Tesco’s interim results brought with them a huge highlight for me – seeing and speaking to Charles Wilson after his treatment for cancer, which meant he had to relinquish the role of CEO of the group’s UK business.
It was truly wonderful to see this great guy in such good form and long may that continue.
His boss, Dave Lewis, gave a confident performance to investment analysts at his results session.
He said the business remains firmly on track to deliver key targets and metrics set out in October 2016 for delivery in February 2020 around cost reduction, cash generation and, most critically, trading margins of between 3.5% and 4.0%, excluding Booker.
Lewis also reaffirmed the aspiration to deliver £2.5bn of incremental sales through Booker on an unguided time frame.
“The backbone of Tesco is its core British chain, where undoubted progress has been made operationally and financially”
Thereafter, we suspect milestone of margin aspirations will be dropped by Tesco, though it is worth noting that in 2020/21 Tesco expects to harvest around £200m of Booker synergies (£16m were realised in its first half).
Whilst all seems hunkydory at Camp Tesco, the group’s shares had fallen by 8.5% by lunchtime, meaning the market had a more mellow perspective.
We have said many times that the backbone of Tesco is its core British chain, where undoubted progress has been made operationally and financially.
However, it was Thailand where the new and disappointing news emerged.
Tesco has been evolving its highly profitable Thai business for some time, most notably withdrawing from wholesale activity over the last year, materially hitting like-for-like sales.
In a market where competitive intensity has nudged higher this year, management became aware that the evolution of its commercial activities to a more core-chain model – with an adjustment from back to front margin – was progressing slower than anticipated, as was the evolution of the commercial strategy in terms of price and promotional activity.
Accordingly, Asia not only missed our H1 expectations, but the company is guiding to more pain in H2, with the promise of better things to come in 2019/20.
Alongside Thailand, Tesco also laid bare its financial pain in Poland, where the business lost £32m in the first half.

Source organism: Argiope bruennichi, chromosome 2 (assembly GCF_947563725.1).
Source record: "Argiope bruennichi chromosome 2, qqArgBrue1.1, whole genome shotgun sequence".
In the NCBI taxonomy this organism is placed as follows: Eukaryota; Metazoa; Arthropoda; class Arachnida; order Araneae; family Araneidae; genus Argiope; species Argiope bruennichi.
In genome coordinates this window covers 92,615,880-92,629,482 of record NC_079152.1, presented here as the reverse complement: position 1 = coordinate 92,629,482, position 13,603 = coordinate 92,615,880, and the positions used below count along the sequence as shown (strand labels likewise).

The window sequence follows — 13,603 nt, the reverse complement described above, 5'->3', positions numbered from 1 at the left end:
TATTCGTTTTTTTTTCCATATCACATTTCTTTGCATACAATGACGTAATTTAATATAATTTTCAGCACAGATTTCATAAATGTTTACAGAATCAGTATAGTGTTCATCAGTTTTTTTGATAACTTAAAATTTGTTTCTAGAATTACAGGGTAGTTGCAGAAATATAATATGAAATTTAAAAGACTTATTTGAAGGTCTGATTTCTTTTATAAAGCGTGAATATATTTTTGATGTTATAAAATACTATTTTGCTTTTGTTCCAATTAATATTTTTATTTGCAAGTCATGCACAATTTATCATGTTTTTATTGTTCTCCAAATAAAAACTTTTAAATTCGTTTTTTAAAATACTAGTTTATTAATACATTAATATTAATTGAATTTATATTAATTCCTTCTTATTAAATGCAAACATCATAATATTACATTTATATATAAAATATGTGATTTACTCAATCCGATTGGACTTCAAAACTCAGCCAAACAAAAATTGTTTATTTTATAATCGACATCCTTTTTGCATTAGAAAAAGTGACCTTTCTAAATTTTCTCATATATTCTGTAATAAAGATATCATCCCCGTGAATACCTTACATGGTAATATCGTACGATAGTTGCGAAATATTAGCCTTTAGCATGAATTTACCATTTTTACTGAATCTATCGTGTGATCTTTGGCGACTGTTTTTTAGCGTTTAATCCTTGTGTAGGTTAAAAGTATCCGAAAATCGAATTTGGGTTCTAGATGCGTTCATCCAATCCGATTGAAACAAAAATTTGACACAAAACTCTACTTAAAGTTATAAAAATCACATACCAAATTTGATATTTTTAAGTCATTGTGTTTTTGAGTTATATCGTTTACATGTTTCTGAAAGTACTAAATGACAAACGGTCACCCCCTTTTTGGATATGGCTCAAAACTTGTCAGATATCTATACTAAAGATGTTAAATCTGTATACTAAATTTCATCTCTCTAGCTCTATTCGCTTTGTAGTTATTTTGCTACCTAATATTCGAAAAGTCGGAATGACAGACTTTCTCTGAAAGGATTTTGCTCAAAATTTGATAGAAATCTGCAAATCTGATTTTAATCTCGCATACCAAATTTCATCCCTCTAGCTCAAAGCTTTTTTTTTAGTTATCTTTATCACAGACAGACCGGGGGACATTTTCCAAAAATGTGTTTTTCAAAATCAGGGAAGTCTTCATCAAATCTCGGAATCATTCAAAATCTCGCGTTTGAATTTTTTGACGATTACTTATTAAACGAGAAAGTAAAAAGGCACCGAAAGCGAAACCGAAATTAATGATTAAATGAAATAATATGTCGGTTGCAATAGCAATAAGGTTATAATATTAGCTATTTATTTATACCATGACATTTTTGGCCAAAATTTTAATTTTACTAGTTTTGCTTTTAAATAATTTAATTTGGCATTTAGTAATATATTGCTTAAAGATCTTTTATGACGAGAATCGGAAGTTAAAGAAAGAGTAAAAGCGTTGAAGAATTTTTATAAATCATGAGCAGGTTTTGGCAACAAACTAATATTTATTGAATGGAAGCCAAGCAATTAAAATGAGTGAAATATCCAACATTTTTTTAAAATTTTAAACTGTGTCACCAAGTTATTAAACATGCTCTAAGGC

At an underlying level, the group believes it is making progress in this difficult market, but prohibitions on Sunday trade and still competitive intensity mean it is a case of one step forward, one step back.
As such, we are also absorbing the reality that Central Europe will remain hard yards with Poland in tow.
All in all, Tesco is absolutely not all about the core chain in the UK – as today’s stock market reaction shows.
That said, the domestic business is the dominant piece and, in this respect, we believe the company has progressed leaps and bounds – and in a structural manner.
Much time and effort has been spent improving the functional operations of Tesco stores on these shores, but innovation and theatre has perhaps been less evident.
We now seem to be on the threshold of more of the latter coming through, as Tesco progresses through key workstreams, particularly in its private-label architecture and the price-value quotient of its entry-level lines. Its 400 ‘Exclusively at Tesco’ SKUs are giving the German discounters a better run for their money.
“Tesco is now stable, in control of its own density and on track to deliver long-term financial targets”
Further reset work and private-label engineering may make for more pizazz in future months in grocery, while work continues to reduce the drag of general merchandise after the closure of Tesco Direct in July.
Markets and businesses constantly evolve. The likely nudging down of forecasts is always a disappointment, not least as we had felt that they may have nudged higher at this stage, noting a stronger Q2 like-for-like performance in the UK than in Q1, which pleasantly surprised us.
However, such finessing in the grand scheme of things is just that, and we return to the substance of the issue around Tesco: it is now stable, in control of its own density and on track to deliver long-term financial targets.
Tesco, and we, are also blessed to have Charles Wilson back in the fold.
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